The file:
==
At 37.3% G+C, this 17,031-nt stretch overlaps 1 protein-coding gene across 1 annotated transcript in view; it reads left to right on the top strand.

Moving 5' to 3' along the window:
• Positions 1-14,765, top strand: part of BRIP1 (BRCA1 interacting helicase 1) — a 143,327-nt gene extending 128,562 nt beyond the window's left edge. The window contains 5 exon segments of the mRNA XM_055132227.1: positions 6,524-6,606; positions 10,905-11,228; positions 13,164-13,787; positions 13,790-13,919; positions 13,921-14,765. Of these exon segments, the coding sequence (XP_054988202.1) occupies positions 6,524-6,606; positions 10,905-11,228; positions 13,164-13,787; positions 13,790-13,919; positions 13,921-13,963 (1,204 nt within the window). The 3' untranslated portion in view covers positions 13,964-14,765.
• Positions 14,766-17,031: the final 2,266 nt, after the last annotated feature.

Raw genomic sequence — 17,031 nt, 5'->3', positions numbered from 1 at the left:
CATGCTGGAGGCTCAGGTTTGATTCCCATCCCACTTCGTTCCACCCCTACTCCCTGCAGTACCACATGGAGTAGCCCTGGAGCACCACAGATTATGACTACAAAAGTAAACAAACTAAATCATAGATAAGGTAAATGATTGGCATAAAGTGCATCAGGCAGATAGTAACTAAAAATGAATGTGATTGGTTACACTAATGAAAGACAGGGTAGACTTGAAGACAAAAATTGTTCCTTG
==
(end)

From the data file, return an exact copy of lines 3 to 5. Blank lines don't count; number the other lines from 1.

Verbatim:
• Positions 1-14,765, top strand: part of BRIP1 (BRCA1 interacting helicase 1) — a 143,327-nt gene extending 128,562 nt beyond the window's left edge. The window contains 5 exon segments of the mRNA XM_055132227.1: positions 6,524-6,606; positions 10,905-11,228; positions 13,164-13,787; positions 13,790-13,919; positions 13,921-14,765. Of these exon segments, the coding sequence (XP_054988202.1) occupies positions 6,524-6,606; positions 10,905-11,228; positions 13,164-13,787; positions 13,790-13,919; positions 13,921-13,963 (1,204 nt within the window). The 3' untranslated portion in view covers positions 13,964-14,765.
• Positions 14,766-17,031: the final 2,266 nt, after the last annotated feature.

Raw genomic sequence — 17,031 nt, 5'->3', positions numbered from 1 at the left: